Rockford Fosgate 400.4 hums

Dr Zeus

Member
2010-10-17 5:12 am
This amp seems to be in fair condition for the most part. Its a Rochford Punch 400.4, light grey in color built with what looks like a cast/aluminum heat sync.

IMG_20101101_162156.jpg


This amp has two notable problems.

1 - one out of the 4 channels was playing very dirty and I found a transistor way out of tollerance - almost shorted with 50ohms from pin1 to pin 3 - so I clipped it off the PCB. The amp now powers on and is a little more stable for finding the remaining faults.

2 - The power supply seems to be supplying what I believe is osilation voltage throughout the rest of the amp. I'm not sure if it is normal, but heres a couple of pictures of the power fets across the OScope:

Scope shield at amp ground

Pin2: Scope set to 10v/div
IMG_20101101_183708.jpg


Pin3: Scope set to 10v/div
IMG_20101101_183606.jpg


All power fets test good. I tried removing 1/2 of them and then the other 1/2 and the problem still shows which means it likely is not the fets themselves. The image from Pin3 represents itself throughout the rest of the amp, even at speaker terminal outputs.

This is the second most powerfull amp I've had a chance to work with and I have to say I'd like to see it restored. This one is going to be donated to my Brother-in-law's audio project.
 
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Dr Zeus

Member
2010-10-17 5:12 am
Scope is connected to amp's ground for all these images (0 ohms).

I'm sorry, I was incorrect with a previously posted image. This image represents what is coming out of PIN1 of the fets:

IMG_20101101_183606.jpg


And here is what is coming out of the speaker terminals. Setting the crossover cards to low-pass does not change the noise.

IMG_20101102_185411.jpg
 

Dr Zeus

Member
2010-10-17 5:12 am
I still think you may be on to something ground related. Resistance between amp ground and RCA shields:

Front RCAs : 1.5k Ohms
Rear RCAs : 960 Ohms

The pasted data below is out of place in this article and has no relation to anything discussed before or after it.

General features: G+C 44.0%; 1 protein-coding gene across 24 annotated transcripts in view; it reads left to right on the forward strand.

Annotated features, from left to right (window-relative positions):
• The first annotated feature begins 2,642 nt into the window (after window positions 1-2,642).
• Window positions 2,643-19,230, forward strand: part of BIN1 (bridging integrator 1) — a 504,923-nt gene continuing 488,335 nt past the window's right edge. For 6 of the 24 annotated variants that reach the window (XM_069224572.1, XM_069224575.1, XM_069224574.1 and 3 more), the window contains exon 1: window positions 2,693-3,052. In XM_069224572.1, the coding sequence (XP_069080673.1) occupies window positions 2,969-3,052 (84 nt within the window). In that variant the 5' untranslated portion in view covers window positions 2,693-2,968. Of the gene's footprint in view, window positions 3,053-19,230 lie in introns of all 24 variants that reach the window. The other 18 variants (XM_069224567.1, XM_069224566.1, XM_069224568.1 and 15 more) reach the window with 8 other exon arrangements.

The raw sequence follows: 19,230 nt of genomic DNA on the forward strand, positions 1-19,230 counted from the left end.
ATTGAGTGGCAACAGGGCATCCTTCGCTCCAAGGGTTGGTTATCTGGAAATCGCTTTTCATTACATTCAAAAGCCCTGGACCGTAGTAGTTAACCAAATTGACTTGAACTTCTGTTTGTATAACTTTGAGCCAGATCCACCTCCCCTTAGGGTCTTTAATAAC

Whats also interesting is there is a summation/out RCA. From the rear RCA input shields the sum-out measures 0 Ohms, but from the front RCA shields the summation measures 560 ohms
 

Dr Zeus

Member
2010-10-17 5:12 am
I'm not sure if I can do that with this frequency generator. Do you mean just attached a fused link from the output RCA shield to battery ground? I dont see any ground outputs/inputs on this generator.

If you plug both into front or both into rear, are either clean?
All the speaker outputs are laced with noise. The rear L+ terminal is the worst referencing ground. The rear Right channel is blown; one output transistor measured 50 ohms from pin1 to pin3 so I clipped it off the board but even still it's output has noise. This was problem #1 with this amp.

Also, seems I've made another mistake. Looking at these amps upside down for so long...
In post #9 i said this:

I still think you may be on to something ground related. Resistance between amp ground and RCA shields:

Front RCAs : 1.5k Ohms
Rear RCAs : 960 Ohms

Whats also interesting is there is a summation/out RCA. From the rear RCA input shields the sum-out measures 0 Ohms, but from the front RCA shields the summation measures 560 ohms

Its actually more like this:
Front RCAs : 960 Ohms
Rear RCAs : 1.5k ohms
 
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Well... I don't see anything out of the ordinary. Some of these 4 channel amps had a lot of noise but it wasn't audible.

If there are no open grounds (non-bridging speaker wires and the heatsink have 0 ohms continuity to the ground terminal, it's probably normal.

Have you tried touching the scope ground clip to the non-bridging speaker terminal for the channel being tested to see if it cleaned it up?

Does not using the ground clip make a difference?
 

Dr Zeus

Member
2010-10-17 5:12 am
If there are no open grounds (non-bridging speaker wires and the heatsink have 0 ohms continuity to the ground terminal, it's probably normal.